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America: 200 to 101 B.C.

Module by: Jack E. Maxfield. E-mail the author

AMERICA

Back to America: 300 to 201 B.C.

NORTH AMERICA

THE FAR NORTH AND CANADA

There was no interruption of the Dorset Society previously described in the Arctic north. In southeastern Canada, particularly in the region of Nova Scotia, the Micmac Indians eventually had script writing. Although usually credited to work of later French priests, Fell (Ref. 65, 66) gives some evidence indicating an east Libyan origin from near the Egyptian border where Herodotus said that an Adrymachid tribe had adopted Egyptian manners. He dates the contact of Libyan sailors with the Micmacs to this century but only further investigation can really settle this one way or another.

We have recorded previously that some authorities feel that Asian migrations to North America via a Pacific northern route continued by boat down to about 2,000 B.C. If true, then over the vast expanse of some 20,000 to 30,000 years a great variety of people could have made this trek. We know for certain that the Aleuts and the Eskimos are separate from true Amerindians and that the Athabascans of central, north Canada were relatively late comers, different in culture and language from most other Indians. Now we shall describe still another group of people, occupying the far western shore and the off-shore islands of Canada, who appear to be different from all other early North American inhabitants in many ways and who developed in an isolated situation along the Canadian waterways, shut off from inland Canada by precipices and wild mountains. These are the Haida of the Queen Charlotte Islands and the Kwakiutl of northwestern Vancouver Island, both ranking among the tallest people in the world. They appear to be related to the Salish or Flathead Indians who later inhabited northern Montana, apparently coming down gradually from Bella Coola and British Columbia. These people are dolichocephalic while most American Indians are brachycephalic; their complexions are fair and their hair of ten soft and brown, rather than Mongolian coarse and black. The earliest European visitors to the western Canadian islands - Cook, Dixon and Vancouver - all emphasized those features. In addition those northwest coast people of ten had strong mustaches and beards, in contrast to the usually totally beardless Amerindians. Thus they have many Caucasian features and are physically identical to true Polynesians. Their homesites in the Canadian islands probably represent way-stations on the trip these people made from some place in Asia in ancient times to the eventual destination of some of them, in Polynesia. If they are related to Malaysians it is a very distant relationship and the two physically dissimilar peoples must have separated from an original stem in very ancient days, before the Malayasians even migrated down into the peninsula now bearing their name. The theme of the unity of the northwest American Indians and the Polynesians will be further developed in subsequent chapters.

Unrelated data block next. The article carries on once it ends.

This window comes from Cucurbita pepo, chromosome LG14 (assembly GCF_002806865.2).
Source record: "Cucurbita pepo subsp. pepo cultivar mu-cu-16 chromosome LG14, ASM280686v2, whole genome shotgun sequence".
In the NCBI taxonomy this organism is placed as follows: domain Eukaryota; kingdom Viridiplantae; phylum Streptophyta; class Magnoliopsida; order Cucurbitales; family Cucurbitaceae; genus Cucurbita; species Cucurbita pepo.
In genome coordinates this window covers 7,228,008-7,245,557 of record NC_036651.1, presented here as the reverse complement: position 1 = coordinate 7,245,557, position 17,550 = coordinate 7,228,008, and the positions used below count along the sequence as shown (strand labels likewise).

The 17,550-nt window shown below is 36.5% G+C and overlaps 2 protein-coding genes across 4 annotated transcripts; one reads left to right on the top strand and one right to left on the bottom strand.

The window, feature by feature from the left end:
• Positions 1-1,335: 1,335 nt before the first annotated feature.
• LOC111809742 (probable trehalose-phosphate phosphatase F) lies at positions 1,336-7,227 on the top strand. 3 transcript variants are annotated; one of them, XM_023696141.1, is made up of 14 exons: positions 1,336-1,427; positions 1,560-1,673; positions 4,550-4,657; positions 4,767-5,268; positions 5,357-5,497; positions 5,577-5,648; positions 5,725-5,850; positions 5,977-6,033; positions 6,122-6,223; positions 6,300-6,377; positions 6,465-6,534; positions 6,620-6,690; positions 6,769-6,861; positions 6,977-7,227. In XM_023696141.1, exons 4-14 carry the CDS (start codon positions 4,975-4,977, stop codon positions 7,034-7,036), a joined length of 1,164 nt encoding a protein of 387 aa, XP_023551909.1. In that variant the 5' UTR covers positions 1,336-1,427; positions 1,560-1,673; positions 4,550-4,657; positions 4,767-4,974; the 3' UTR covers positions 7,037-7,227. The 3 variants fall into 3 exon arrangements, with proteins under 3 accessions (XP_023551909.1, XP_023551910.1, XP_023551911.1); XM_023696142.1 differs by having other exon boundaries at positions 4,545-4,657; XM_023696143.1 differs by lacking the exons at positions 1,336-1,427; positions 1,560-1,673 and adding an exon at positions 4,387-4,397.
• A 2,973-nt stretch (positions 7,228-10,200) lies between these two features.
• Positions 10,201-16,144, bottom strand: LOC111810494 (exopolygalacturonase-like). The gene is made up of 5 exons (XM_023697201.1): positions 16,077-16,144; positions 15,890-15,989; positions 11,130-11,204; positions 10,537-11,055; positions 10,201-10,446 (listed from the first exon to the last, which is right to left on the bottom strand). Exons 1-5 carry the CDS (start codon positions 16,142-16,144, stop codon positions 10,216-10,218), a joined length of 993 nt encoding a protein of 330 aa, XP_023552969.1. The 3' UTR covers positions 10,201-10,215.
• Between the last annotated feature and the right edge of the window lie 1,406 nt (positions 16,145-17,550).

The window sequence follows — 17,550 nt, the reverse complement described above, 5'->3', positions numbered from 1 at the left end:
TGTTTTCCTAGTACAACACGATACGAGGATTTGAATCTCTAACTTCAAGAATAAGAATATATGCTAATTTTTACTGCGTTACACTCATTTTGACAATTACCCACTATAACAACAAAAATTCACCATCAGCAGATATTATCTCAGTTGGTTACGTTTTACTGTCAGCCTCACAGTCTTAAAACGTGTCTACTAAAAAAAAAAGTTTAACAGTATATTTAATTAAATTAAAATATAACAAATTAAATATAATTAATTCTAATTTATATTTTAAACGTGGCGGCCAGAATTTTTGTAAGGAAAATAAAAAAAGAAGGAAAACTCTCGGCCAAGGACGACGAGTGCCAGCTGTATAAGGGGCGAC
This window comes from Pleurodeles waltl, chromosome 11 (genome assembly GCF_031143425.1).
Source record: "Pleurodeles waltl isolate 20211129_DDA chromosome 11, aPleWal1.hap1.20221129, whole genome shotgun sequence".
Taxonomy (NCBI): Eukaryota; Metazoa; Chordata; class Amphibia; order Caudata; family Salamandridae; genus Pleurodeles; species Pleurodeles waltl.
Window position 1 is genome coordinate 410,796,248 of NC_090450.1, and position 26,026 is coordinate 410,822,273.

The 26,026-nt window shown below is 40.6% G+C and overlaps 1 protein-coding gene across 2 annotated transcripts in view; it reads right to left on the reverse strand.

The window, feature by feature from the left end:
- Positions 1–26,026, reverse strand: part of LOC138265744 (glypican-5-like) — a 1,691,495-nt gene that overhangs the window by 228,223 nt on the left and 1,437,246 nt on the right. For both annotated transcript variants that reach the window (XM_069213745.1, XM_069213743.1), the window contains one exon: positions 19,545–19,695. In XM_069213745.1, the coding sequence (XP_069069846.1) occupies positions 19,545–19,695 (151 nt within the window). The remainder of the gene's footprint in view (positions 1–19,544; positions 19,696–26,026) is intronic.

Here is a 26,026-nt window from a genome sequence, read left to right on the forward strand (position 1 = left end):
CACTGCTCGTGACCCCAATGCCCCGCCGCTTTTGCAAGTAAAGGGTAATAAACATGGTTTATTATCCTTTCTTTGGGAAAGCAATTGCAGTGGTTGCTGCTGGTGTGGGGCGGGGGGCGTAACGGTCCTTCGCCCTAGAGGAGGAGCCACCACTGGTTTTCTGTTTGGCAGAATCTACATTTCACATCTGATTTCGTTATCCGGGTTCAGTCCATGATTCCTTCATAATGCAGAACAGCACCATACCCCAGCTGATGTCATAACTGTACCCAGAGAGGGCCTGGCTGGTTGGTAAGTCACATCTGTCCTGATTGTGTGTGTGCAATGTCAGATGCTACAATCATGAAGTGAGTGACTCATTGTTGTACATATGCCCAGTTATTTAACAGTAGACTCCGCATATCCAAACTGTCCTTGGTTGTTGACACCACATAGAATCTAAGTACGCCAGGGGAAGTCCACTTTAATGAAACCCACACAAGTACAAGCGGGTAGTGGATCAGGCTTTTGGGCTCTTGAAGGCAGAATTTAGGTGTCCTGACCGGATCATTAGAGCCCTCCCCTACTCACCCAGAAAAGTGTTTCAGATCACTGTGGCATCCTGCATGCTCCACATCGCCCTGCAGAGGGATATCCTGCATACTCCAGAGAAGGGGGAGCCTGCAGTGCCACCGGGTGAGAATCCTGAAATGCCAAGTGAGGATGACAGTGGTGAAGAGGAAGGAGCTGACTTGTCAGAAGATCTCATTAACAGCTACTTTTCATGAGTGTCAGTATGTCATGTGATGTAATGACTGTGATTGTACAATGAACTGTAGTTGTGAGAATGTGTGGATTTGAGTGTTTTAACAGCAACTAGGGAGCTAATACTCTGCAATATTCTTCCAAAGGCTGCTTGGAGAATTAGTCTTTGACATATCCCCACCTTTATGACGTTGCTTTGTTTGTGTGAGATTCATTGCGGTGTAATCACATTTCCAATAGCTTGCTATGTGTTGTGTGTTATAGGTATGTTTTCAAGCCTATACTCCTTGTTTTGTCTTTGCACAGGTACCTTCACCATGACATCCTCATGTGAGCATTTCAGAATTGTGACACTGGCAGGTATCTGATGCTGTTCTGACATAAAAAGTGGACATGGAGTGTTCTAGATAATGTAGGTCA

THE UNITED STATES